San Sebastian & Galicia - A Food & Wine Lovers Road-Trip - Stein Travel
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Enjoy a week of sun-soaked sights 

& gastronomic delights in 

Northern Spain on a

laid-back, luxurious trip.

All of our Food & Wine Lover's Trips are meticuously planned and inlcude the following essentials and extras:

  • Return flights
  • Checked in and carry-on luggage
  • First Class Train Travel....if you prefer not to drive
  • Premium class car rental...if you prefer to drive 
  • 7 nights in central 4* hotel accommodation in 3 different cities
  • Breakfast each morning
  • Travel insurance
  • 24 / 7 Assistance
  • Free dates changes
  • Personalized travel documents  printed & posted and digital
  • Online check-in and boarding passes


The per person price is from €999 and we have regular departure dates from April onwards. 


Fly from Dublin to Santiago de Compostela, capital of Galicia and the end point of the Camino de Santiago pilgrimage route. Once you arrive in Santiago, collect your exclusive rental car at the airport and make your way into the centre of Santigo de Compostela. Your hotel for the next 2 nights is the 4* Eurostars Gran Hotel.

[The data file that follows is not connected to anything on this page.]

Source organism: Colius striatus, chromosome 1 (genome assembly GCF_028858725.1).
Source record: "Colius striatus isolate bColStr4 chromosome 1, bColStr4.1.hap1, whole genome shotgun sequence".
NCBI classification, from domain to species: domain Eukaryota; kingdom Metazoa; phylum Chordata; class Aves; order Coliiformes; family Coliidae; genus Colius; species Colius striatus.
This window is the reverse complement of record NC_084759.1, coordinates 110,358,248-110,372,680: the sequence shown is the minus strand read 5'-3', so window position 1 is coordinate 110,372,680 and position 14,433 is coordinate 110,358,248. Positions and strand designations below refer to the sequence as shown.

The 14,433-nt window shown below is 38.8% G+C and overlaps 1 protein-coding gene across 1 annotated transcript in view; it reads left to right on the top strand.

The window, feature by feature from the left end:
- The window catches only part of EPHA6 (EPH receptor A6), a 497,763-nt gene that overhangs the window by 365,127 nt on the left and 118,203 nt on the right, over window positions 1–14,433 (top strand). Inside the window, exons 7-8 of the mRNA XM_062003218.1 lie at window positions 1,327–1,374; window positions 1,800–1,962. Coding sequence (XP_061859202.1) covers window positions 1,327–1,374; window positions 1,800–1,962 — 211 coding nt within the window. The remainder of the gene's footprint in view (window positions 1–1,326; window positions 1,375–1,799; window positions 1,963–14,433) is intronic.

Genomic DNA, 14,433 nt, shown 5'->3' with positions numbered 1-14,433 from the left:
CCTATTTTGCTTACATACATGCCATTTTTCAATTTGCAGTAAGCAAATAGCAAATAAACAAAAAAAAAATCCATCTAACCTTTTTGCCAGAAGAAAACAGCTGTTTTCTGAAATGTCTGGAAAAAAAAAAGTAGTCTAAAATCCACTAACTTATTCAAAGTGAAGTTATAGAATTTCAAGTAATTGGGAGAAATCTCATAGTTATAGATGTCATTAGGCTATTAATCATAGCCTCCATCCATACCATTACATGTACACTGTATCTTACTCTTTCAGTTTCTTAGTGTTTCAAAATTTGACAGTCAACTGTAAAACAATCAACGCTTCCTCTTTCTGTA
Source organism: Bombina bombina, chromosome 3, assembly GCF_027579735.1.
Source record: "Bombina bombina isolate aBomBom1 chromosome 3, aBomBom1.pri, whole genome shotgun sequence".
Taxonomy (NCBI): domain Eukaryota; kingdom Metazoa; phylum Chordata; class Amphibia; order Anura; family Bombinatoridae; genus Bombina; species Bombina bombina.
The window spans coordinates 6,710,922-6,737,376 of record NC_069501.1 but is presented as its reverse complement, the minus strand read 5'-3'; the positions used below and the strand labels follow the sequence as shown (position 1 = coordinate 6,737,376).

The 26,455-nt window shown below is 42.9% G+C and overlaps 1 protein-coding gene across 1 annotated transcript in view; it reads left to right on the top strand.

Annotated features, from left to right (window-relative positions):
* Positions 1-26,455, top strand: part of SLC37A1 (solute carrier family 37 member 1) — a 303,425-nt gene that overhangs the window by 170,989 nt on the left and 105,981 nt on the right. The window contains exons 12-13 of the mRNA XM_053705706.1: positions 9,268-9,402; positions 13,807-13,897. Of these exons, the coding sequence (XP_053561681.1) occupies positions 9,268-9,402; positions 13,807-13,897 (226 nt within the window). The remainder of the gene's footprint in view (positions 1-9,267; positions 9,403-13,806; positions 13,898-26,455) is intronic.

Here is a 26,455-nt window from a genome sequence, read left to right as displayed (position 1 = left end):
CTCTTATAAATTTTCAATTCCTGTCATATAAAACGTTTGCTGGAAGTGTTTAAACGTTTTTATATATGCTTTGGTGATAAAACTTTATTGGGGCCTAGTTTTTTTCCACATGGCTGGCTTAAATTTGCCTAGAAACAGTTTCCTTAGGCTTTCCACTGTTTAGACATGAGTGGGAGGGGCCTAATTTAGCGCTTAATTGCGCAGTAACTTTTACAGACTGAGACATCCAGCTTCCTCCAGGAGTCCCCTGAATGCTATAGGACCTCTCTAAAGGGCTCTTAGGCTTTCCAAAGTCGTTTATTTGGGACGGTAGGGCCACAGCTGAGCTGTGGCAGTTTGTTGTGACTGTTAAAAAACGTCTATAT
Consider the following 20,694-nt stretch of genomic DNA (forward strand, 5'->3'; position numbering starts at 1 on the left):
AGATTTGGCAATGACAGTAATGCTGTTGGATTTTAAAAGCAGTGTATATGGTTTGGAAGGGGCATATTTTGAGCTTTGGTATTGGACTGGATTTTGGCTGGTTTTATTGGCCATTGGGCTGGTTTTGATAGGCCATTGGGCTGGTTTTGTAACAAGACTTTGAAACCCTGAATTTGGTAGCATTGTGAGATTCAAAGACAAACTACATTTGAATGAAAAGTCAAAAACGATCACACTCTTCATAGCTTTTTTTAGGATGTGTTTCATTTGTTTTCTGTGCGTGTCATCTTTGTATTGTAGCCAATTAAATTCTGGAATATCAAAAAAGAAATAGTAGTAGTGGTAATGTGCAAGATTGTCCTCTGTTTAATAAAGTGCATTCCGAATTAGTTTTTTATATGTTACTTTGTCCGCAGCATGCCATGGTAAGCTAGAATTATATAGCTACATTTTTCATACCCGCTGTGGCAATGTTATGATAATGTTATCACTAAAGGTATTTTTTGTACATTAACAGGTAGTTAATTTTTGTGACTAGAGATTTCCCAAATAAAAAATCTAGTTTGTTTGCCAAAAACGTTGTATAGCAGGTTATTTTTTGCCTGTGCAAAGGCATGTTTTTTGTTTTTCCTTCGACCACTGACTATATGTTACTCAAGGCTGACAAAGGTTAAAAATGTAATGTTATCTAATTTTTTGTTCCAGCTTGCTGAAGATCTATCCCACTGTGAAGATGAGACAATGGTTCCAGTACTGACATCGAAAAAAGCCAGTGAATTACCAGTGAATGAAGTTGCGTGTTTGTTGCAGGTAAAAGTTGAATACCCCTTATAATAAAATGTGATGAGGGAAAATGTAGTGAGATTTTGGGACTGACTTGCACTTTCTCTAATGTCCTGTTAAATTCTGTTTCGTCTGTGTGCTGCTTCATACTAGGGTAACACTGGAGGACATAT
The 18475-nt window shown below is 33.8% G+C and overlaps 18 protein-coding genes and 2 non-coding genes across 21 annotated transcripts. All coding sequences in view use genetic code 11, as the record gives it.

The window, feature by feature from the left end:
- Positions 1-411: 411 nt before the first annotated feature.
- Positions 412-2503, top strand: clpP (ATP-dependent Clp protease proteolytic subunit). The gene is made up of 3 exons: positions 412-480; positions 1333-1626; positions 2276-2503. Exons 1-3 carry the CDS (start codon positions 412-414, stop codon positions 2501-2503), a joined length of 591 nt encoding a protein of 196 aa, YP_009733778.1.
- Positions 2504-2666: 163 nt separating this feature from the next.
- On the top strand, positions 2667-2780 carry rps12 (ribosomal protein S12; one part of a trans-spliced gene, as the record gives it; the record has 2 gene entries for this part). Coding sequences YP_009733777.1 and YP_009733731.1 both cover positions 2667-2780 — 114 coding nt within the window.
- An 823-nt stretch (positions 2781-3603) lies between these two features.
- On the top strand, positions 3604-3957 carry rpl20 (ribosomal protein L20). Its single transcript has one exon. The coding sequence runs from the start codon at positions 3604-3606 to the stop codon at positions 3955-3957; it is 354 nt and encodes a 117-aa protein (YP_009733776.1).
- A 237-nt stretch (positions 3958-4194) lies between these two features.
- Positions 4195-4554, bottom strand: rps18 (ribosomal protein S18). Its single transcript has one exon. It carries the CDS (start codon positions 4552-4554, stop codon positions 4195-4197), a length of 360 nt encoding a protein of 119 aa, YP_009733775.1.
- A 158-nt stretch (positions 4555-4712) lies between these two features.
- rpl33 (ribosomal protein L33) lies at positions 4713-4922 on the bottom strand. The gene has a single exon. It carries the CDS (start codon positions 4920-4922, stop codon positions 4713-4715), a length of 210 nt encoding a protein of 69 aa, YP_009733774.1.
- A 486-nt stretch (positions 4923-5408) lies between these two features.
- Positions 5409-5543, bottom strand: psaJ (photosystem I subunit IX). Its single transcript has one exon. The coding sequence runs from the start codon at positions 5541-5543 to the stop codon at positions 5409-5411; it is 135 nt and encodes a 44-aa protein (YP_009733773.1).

After check-in, visit the Santiago de Compostela Cathedral Museum to learn about its significance for pilgrims.  Admire its collection of relics and sacred art or take a guided tour to the rooftop. Watch out for the famous Botafumeiro which swings dramatically across the church, dispensing incense as it goes.


You will be hungry after all your travels today. Galician food is hearty fare.  Think cockles to start, roasted lamb for mains, and a chocolate fondant with red wine sorbet for dessert. 




Start your day in the most delicious way at the city’s famous Mercado de Abastos food market.  Be sure to try some Galician honey. You have two options for your first full day in Spain.  You could visit the Convent of Santo Domingo de Bonaval in the Old Town.  Built in 1220, it now houses the Museum of the Galician People.  Next door is the Centre for Galician Contemporary Art, displaying more than 1,200 works of modern art.